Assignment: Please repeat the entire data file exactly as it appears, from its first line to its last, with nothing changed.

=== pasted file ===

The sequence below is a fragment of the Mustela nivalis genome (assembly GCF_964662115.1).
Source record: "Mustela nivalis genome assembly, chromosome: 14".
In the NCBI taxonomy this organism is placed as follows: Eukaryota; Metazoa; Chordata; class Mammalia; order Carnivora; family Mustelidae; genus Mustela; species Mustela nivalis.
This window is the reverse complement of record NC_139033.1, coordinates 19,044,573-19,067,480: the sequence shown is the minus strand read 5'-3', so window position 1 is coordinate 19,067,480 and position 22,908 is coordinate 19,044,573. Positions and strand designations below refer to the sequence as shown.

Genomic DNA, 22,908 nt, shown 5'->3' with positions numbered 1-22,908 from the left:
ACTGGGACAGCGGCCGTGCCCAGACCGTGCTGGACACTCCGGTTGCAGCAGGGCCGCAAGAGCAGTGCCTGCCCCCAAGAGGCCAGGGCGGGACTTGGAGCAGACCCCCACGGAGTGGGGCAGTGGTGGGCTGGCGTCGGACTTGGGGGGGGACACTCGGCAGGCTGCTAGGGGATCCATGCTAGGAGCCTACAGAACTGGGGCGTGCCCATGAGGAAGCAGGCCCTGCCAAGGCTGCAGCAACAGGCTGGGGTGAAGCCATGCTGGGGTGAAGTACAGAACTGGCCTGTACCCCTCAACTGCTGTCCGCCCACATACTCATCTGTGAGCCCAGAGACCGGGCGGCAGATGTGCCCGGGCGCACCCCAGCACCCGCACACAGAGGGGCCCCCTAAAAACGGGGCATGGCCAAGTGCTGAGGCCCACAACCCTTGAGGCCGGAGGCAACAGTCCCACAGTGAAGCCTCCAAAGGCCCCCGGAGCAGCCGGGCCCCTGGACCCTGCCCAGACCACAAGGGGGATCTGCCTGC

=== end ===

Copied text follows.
The sequence below is a fragment of the Mustela nivalis genome (assembly GCF_964662115.1).
Source record: "Mustela nivalis genome assembly, chromosome: 14".
In the NCBI taxonomy this organism is placed as follows: Eukaryota; Metazoa; Chordata; class Mammalia; order Carnivora; family Mustelidae; genus Mustela; species Mustela nivalis.
This window is the reverse complement of record NC_139033.1, coordinates 19,044,573-19,067,480: the sequence shown is the minus strand read 5'-3', so window position 1 is coordinate 19,067,480 and position 22,908 is coordinate 19,044,573. Positions and strand designations below refer to the sequence as shown.

Genomic DNA, 22,908 nt, shown 5'->3' with positions numbered 1-22,908 from the left:
ACTGGGACAGCGGCCGTGCCCAGACCGTGCTGGACACTCCGGTTGCAGCAGGGCCGCAAGAGCAGTGCCTGCCCCCAAGAGGCCAGGGCGGGACTTGGAGCAGACCCCCACGGAGTGGGGCAGTGGTGGGCTGGCGTCGGACTTGGGGGGGGACACTCGGCAGGCTGCTAGGGGATCCATGCTAGGAGCCTACAGAACTGGGGCGTGCCCATGAGGAAGCAGGCCCTGCCAAGGCTGCAGCAACAGGCTGGGGTGAAGCCATGCTGGGGTGAAGTACAGAACTGGCCTGTACCCCTCAACTGCTGTCCGCCCACATACTCATCTGTGAGCCCAGAGACCGGGCGGCAGATGTGCCCGGGCGCACCCCAGCACCCGCACACAGAGGGGCCCCCTAAAAACGGGGCATGGCCAAGTGCTGAGGCCCACAACCCTTGAGGCCGGAGGCAACAGTCCCACAGTGAAGCCTCCAAAGGCCCCCGGAGCAGCCGGGCCCCTGGACCCTGCCCAGACCACAAGGGGGATCTGCCTGC